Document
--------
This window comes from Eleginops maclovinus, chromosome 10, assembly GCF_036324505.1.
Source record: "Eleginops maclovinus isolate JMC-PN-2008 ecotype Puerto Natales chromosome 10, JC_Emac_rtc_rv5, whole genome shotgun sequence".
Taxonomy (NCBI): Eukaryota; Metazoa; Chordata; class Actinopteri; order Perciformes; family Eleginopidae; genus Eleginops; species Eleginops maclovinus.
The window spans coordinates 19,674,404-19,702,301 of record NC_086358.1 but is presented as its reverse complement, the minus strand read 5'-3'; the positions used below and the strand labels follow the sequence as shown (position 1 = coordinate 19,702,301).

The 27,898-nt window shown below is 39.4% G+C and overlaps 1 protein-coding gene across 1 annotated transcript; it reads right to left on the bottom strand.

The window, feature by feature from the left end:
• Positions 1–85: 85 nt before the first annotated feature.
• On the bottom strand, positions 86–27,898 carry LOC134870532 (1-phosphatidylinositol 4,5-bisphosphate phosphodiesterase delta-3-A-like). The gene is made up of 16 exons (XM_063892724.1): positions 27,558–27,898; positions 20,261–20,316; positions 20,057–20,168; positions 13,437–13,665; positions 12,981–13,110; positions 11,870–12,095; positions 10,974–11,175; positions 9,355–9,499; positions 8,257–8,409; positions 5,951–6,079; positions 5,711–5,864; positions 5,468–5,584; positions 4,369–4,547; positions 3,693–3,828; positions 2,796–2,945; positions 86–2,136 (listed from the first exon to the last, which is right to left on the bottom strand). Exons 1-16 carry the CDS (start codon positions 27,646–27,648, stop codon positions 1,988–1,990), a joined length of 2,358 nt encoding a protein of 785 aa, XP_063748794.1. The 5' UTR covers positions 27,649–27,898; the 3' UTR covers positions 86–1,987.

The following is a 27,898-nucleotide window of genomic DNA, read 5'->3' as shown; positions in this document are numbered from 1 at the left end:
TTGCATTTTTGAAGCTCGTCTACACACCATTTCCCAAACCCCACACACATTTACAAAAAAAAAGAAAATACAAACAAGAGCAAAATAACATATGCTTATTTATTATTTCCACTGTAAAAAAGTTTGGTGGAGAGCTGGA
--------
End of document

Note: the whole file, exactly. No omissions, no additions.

This window comes from Eleginops maclovinus, chromosome 10, assembly GCF_036324505.1.
Source record: "Eleginops maclovinus isolate JMC-PN-2008 ecotype Puerto Natales chromosome 10, JC_Emac_rtc_rv5, whole genome shotgun sequence".
Taxonomy (NCBI): Eukaryota; Metazoa; Chordata; class Actinopteri; order Perciformes; family Eleginopidae; genus Eleginops; species Eleginops maclovinus.
The window spans coordinates 19,674,404-19,702,301 of record NC_086358.1 but is presented as its reverse complement, the minus strand read 5'-3'; the positions used below and the strand labels follow the sequence as shown (position 1 = coordinate 19,702,301).

The 27,898-nt window shown below is 39.4% G+C and overlaps 1 protein-coding gene across 1 annotated transcript; it reads right to left on the bottom strand.

The window, feature by feature from the left end:
• Positions 1–85: 85 nt before the first annotated feature.
• On the bottom strand, positions 86–27,898 carry LOC134870532 (1-phosphatidylinositol 4,5-bisphosphate phosphodiesterase delta-3-A-like). The gene is made up of 16 exons (XM_063892724.1): positions 27,558–27,898; positions 20,261–20,316; positions 20,057–20,168; positions 13,437–13,665; positions 12,981–13,110; positions 11,870–12,095; positions 10,974–11,175; positions 9,355–9,499; positions 8,257–8,409; positions 5,951–6,079; positions 5,711–5,864; positions 5,468–5,584; positions 4,369–4,547; positions 3,693–3,828; positions 2,796–2,945; positions 86–2,136 (listed from the first exon to the last, which is right to left on the bottom strand). Exons 1-16 carry the CDS (start codon positions 27,646–27,648, stop codon positions 1,988–1,990), a joined length of 2,358 nt encoding a protein of 785 aa, XP_063748794.1. The 5' UTR covers positions 27,649–27,898; the 3' UTR covers positions 86–1,987.

The following is a 27,898-nucleotide window of genomic DNA, read 5'->3' as shown; positions in this document are numbered from 1 at the left end:
TTGCATTTTTGAAGCTCGTCTACACACCATTTCCCAAACCCCACACACATTTACAAAAAAAAAGAAAATACAAACAAGAGCAAAATAACATATGCTTATTTATTATTTCCACTGTAAAAAAGTTTGGTGGAGAGCTGGA